Go ahead and escape the usual crowds in Indonesia, and make a getaway to Tana Toraja.
Tana Toraja Funeral Ceremonies
If you ever wanted to feel a little like Indiana Jones, then the burial sites of Tana Toraja in Sulawesi are one of the places to do it.
The whole area in Tana Toraja is covered with graves carved into the side of cliffs and boulders.
Not only are there graves inside the rock, there are also hanging graves, perched out on wooden poles, some often broken with skulls and bones showing.
But the most amazing and somewhat freaky is the open caves, each filled with skulls, bones, and coffins.
Entering inside can feel somewhat creepy, but those die hard Indiana Jones fans would get a great kick out of it!
Some of the caves are not so deep and the sunlight gets in, but some go deeper into the cliff, and without a torch would be pitch black.
The thought of scrambling around in the dark with coffins overhead, and skulls and bones everywhere could freak you out a bit! Add to that all the big spiders and cobwebs inside.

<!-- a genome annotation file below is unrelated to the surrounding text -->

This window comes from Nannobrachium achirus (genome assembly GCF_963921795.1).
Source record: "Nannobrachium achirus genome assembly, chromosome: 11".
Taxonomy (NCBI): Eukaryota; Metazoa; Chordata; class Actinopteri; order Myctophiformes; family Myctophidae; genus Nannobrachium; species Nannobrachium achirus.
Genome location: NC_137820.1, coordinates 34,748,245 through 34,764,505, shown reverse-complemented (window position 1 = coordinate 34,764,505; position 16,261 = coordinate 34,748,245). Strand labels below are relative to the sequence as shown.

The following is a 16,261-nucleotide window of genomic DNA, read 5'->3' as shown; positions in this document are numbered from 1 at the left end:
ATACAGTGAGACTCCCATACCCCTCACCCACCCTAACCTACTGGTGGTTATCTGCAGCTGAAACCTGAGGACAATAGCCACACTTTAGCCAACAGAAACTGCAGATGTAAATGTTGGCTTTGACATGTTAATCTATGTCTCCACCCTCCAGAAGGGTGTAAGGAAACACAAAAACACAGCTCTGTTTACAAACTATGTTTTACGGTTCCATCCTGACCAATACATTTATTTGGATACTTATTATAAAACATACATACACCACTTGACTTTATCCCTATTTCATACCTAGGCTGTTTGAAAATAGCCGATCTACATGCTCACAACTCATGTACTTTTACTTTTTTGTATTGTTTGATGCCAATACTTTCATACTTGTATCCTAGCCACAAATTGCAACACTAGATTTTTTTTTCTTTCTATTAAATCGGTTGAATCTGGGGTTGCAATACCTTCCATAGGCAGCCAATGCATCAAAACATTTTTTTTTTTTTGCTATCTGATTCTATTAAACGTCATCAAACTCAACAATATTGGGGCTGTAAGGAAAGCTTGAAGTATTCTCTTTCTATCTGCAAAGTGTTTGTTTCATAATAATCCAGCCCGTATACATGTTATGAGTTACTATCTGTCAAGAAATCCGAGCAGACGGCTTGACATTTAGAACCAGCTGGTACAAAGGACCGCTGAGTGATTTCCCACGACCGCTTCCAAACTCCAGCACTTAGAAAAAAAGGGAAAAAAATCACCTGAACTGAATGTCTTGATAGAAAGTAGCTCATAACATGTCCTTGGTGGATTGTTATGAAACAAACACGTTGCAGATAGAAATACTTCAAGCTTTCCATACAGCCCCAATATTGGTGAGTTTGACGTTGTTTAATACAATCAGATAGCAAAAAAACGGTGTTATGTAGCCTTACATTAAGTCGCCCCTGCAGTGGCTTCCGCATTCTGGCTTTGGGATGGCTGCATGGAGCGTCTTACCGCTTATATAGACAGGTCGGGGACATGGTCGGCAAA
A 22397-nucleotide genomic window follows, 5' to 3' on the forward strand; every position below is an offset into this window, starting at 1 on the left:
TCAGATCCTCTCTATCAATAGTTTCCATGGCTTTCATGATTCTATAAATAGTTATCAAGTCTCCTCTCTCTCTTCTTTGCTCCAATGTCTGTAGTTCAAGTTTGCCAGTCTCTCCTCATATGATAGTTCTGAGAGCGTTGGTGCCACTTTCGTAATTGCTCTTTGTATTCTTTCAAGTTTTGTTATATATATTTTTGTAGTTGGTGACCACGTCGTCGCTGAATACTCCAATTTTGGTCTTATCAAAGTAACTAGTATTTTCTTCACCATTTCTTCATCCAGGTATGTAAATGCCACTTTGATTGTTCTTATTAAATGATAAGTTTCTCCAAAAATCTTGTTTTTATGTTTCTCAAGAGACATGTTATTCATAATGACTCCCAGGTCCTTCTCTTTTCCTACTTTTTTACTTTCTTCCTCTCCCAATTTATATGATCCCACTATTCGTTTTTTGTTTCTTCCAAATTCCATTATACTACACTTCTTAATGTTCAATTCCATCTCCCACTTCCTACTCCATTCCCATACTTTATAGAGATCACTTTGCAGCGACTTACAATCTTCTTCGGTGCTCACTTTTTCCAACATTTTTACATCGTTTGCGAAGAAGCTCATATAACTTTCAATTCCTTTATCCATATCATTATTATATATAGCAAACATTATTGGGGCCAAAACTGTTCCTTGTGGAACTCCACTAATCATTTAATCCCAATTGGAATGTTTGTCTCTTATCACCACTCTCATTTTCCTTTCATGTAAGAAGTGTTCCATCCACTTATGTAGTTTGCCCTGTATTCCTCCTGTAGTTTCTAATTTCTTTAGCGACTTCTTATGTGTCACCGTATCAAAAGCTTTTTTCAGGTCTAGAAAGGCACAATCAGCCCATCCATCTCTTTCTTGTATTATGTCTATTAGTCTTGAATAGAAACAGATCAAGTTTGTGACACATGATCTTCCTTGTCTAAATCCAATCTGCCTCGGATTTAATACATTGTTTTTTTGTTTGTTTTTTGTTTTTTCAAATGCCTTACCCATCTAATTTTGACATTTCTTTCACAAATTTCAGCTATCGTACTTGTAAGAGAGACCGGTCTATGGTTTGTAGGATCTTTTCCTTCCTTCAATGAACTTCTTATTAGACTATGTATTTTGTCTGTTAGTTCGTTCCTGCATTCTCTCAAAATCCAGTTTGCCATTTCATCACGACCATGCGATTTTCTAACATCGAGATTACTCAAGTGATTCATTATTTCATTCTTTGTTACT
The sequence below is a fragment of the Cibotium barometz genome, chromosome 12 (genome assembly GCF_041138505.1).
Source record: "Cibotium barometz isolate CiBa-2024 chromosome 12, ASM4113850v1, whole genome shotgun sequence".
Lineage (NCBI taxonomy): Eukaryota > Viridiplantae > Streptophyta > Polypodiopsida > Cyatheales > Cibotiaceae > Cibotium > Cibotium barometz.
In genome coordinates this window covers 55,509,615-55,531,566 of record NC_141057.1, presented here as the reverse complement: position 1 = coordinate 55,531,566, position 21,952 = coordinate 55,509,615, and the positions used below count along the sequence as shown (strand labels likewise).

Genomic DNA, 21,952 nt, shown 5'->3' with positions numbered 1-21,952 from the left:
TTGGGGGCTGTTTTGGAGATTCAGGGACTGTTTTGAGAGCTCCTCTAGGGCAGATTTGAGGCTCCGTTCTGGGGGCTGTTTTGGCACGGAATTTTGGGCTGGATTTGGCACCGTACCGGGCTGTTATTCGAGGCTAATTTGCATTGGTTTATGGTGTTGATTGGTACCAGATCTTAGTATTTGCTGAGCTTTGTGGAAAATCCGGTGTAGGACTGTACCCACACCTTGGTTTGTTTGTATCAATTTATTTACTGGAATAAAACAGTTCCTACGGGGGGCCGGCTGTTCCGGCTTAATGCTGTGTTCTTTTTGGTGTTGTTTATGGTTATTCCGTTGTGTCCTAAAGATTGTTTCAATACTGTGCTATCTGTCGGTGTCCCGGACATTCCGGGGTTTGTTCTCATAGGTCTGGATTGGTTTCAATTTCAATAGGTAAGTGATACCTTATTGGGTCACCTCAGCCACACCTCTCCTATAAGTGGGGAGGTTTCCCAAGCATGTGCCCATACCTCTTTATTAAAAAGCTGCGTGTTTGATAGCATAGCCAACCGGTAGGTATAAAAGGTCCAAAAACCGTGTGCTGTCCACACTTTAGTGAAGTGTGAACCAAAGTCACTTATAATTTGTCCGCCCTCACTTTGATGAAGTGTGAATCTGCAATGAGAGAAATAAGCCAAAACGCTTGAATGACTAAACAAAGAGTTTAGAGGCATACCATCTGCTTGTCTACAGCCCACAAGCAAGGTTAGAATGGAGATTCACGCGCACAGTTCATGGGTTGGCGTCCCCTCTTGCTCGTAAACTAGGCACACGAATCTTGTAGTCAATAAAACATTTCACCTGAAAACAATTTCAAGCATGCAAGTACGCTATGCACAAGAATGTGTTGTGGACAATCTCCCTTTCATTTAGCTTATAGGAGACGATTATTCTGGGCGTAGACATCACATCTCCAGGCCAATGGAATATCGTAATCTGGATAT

On top of all that, many of the people buried within have statues made of there likeness cut out of wood.
These stand at the front to the caves and the cliff graves, situated up on the cliff.
There eyes sometimes seem to be staring right at you. Could send a slight shiver down the spine.
The statues can also be found within the caves themselves sometimes.
Another interesting way the people of Tana Toraja had in burials, is the way they buried some of the babies in the past.
The dead babies were places inside a hole in a specific tree and covered with a small door.